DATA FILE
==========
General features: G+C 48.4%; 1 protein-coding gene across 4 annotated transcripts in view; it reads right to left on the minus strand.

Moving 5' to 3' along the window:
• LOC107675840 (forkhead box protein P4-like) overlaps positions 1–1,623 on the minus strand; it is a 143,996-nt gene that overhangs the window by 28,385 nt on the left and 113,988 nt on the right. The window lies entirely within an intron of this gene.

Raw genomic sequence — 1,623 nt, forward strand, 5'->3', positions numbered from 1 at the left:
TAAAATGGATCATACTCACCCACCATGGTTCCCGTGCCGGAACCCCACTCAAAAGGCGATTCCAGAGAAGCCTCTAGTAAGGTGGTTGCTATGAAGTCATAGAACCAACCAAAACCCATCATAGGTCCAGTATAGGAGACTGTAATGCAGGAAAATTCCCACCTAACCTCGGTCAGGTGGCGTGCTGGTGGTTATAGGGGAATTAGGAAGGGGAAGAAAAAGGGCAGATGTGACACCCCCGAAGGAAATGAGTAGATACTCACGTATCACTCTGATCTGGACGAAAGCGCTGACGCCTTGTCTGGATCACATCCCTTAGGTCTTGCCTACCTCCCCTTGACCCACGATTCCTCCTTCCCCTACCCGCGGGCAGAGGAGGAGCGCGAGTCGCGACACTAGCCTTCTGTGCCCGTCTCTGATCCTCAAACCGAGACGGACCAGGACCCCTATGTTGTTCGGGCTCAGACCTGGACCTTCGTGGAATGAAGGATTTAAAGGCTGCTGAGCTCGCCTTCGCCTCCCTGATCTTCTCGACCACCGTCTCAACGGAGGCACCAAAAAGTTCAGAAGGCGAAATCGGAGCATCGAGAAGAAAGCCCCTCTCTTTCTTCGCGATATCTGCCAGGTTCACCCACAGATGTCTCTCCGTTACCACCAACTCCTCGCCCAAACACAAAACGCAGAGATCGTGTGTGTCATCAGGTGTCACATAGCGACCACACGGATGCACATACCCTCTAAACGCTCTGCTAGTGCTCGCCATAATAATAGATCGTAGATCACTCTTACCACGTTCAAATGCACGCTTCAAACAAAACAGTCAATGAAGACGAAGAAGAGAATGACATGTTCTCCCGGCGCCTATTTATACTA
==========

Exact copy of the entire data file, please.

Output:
General features: G+C 48.4%; 1 protein-coding gene across 4 annotated transcripts in view; it reads right to left on the minus strand.

Moving 5' to 3' along the window:
• LOC107675840 (forkhead box protein P4-like) overlaps positions 1–1,623 on the minus strand; it is a 143,996-nt gene that overhangs the window by 28,385 nt on the left and 113,988 nt on the right. The window lies entirely within an intron of this gene.

Raw genomic sequence — 1,623 nt, forward strand, 5'->3', positions numbered from 1 at the left:
TAAAATGGATCATACTCACCCACCATGGTTCCCGTGCCGGAACCCCACTCAAAAGGCGATTCCAGAGAAGCCTCTAGTAAGGTGGTTGCTATGAAGTCATAGAACCAACCAAAACCCATCATAGGTCCAGTATAGGAGACTGTAATGCAGGAAAATTCCCACCTAACCTCGGTCAGGTGGCGTGCTGGTGGTTATAGGGGAATTAGGAAGGGGAAGAAAAAGGGCAGATGTGACACCCCCGAAGGAAATGAGTAGATACTCACGTATCACTCTGATCTGGACGAAAGCGCTGACGCCTTGTCTGGATCACATCCCTTAGGTCTTGCCTACCTCCCCTTGACCCACGATTCCTCCTTCCCCTACCCGCGGGCAGAGGAGGAGCGCGAGTCGCGACACTAGCCTTCTGTGCCCGTCTCTGATCCTCAAACCGAGACGGACCAGGACCCCTATGTTGTTCGGGCTCAGACCTGGACCTTCGTGGAATGAAGGATTTAAAGGCTGCTGAGCTCGCCTTCGCCTCCCTGATCTTCTCGACCACCGTCTCAACGGAGGCACCAAAAAGTTCAGAAGGCGAAATCGGAGCATCGAGAAGAAAGCCCCTCTCTTTCTTCGCGATATCTGCCAGGTTCACCCACAGATGTCTCTCCGTTACCACCAACTCCTCGCCCAAACACAAAACGCAGAGATCGTGTGTGTCATCAGGTGTCACATAGCGACCACACGGATGCACATACCCTCTAAACGCTCTGCTAGTGCTCGCCATAATAATAGATCGTAGATCACTCTTACCACGTTCAAATGCACGCTTCAAACAAAACAGTCAATGAAGACGAAGAAGAGAATGACATGTTCTCCCGGCGCCTATTTATACTA